Here’s another example of drop shipping: A couple in Iraq were so enamored of online shopping, they bought everything online, even a dog, who came all the way from Oklahoma. Next they signed up to become drop shippers with a company called DS Domination, which offers software to help you manage things. The “DS” stands for Drop Ship. Their first purchase was an Angry Birds Star Wars toy they bought for 30 cents and sold for $9, around 30 times the first day. After a few months, they quit their jobs and moved to Houston. They told Planet Money they make more than a million dollars a year in sales. Hard to believe.

There are dozens of other methods, some of which we found at Quora.com, the question-and-answer site. Do a search on the phrase: “What is the Best Drop-Shipping Software?” Is there a limit? Could you drop ship a car?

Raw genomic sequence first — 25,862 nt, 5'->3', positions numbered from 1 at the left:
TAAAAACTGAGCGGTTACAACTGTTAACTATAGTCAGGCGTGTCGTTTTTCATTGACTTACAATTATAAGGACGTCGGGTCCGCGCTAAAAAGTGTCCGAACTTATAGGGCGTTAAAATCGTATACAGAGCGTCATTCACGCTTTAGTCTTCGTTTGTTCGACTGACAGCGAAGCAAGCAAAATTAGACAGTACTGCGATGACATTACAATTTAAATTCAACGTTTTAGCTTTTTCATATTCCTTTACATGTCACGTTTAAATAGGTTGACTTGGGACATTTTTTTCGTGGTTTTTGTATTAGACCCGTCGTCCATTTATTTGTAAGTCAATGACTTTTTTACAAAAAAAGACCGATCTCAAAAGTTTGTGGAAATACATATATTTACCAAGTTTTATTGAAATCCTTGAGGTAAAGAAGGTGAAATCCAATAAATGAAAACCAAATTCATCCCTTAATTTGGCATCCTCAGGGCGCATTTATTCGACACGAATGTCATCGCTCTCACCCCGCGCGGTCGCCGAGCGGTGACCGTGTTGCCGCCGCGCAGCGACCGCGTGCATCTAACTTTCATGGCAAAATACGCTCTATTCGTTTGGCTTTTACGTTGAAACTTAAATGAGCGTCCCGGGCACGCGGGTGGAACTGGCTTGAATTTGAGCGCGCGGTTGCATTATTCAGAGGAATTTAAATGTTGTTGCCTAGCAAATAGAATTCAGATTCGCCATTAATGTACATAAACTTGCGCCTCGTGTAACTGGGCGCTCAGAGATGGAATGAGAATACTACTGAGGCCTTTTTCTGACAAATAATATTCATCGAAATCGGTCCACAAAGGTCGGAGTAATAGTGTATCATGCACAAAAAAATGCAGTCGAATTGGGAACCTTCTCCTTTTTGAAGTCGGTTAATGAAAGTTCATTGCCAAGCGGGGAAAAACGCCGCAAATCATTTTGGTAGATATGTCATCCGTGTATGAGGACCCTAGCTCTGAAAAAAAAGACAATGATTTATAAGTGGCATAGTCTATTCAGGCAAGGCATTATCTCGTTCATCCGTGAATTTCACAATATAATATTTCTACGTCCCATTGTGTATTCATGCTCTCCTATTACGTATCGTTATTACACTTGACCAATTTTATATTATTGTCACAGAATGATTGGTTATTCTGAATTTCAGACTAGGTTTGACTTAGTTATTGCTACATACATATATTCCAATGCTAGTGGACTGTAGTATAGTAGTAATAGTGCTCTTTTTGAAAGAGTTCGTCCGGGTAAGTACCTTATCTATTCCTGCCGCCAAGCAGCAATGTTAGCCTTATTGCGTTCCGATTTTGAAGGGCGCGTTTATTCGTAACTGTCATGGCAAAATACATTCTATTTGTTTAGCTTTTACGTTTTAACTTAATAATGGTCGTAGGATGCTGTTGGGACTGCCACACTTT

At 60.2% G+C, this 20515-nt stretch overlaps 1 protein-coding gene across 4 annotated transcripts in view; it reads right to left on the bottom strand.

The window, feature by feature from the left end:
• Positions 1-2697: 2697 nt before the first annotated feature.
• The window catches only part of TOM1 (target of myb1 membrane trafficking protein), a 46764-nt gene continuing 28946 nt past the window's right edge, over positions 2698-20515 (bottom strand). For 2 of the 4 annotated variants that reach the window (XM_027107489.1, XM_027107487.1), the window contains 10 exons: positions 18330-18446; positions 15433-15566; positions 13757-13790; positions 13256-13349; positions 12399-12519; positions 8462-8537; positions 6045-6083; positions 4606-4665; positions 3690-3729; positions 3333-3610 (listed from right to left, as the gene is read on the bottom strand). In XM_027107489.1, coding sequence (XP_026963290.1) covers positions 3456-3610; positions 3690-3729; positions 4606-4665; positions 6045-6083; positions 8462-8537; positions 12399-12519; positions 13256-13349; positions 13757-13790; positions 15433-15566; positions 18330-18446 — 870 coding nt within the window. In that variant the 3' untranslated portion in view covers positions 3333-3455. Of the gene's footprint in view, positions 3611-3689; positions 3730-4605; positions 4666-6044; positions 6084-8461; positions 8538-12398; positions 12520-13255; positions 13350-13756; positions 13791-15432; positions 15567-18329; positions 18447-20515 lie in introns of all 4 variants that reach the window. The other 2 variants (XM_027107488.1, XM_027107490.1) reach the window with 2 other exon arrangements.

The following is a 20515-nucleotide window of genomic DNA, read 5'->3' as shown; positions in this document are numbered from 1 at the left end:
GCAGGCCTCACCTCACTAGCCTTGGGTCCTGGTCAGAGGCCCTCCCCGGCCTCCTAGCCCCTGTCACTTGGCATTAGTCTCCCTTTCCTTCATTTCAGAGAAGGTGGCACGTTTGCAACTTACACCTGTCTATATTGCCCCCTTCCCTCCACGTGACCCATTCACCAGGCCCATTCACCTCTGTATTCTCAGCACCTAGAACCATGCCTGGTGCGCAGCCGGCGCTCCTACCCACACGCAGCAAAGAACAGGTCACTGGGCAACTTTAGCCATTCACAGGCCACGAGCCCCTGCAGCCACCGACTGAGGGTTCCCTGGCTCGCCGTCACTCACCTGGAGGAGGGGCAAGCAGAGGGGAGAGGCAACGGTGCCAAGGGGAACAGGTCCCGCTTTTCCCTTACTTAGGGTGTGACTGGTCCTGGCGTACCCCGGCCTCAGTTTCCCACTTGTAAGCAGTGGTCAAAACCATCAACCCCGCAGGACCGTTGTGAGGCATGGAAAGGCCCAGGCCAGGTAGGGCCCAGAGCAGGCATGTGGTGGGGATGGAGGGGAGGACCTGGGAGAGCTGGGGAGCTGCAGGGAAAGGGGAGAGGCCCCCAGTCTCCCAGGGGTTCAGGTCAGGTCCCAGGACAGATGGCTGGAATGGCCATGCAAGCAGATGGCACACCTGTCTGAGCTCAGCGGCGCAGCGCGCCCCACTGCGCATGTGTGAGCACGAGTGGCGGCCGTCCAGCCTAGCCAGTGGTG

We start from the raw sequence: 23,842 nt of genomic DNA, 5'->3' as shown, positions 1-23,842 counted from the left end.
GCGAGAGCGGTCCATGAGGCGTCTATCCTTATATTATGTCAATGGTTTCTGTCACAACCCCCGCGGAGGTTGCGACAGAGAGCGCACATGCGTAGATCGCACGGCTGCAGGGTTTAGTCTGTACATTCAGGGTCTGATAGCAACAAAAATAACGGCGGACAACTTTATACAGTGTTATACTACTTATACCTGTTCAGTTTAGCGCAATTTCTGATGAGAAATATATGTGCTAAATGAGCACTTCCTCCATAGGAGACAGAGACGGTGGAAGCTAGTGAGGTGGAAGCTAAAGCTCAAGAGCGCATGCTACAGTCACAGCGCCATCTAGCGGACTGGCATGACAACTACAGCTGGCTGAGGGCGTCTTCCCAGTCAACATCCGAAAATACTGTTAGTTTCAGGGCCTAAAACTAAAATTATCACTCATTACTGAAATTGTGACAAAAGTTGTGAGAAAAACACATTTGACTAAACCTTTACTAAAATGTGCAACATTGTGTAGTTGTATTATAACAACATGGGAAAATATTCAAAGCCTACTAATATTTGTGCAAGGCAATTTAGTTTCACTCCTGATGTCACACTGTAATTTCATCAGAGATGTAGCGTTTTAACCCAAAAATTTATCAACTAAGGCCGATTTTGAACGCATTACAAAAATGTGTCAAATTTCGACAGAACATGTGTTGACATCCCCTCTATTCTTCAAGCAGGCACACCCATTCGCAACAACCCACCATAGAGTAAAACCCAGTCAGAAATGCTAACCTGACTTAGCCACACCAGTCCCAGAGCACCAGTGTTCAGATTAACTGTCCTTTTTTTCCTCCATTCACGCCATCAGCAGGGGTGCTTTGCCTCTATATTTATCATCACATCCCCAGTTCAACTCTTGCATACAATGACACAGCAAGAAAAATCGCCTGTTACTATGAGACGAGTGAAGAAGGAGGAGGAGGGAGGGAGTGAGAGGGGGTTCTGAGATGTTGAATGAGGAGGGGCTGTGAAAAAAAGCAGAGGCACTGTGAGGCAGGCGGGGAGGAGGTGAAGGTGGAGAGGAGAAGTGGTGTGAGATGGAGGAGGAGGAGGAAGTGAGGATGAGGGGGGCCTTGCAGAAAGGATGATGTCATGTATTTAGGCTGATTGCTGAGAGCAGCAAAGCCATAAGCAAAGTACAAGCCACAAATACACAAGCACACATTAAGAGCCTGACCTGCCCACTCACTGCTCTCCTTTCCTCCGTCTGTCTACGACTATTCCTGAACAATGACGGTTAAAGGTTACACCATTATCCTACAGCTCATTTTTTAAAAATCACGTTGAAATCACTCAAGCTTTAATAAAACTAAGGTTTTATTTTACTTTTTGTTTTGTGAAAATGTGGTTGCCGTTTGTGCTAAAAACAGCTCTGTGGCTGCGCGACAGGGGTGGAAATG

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Planet Money Videos.  Planet Money, our favorite podcast, now does videos too. Watching one on the Tooth Fairy, we discovered that parents now leave an average of $4.13. Gosh, Joy only got a quarter.

Automatic Speedup

Be skeptical of any program that offers to “clean” the Windows registry, since registries don’t get dirty. But you can buy a program to speed up Windows.

We’re looking at you, Ashampoo WinOptimizer. We chose it over Iolo System Mechanic, which won PC Magazine’s “Editor’s Choice Award.” Ashampoo came in second. WinOptimizer costs $40 one time. Iolo’s cost $25 every year.

Many of Ashampoo’s 38 modules speed up your computer by getting rid of junk. But they also add to your privacy, by preventing you from being tracked or your files sent out to nosy third-party applications. WinOptimizer also gets rid of duplicate files, including movies, music and photos.

Online Services

Just for the fun of it, we tried Hello Fresh, a meal kit delivery service. We received a giant box with ingredients and instructions for three meals.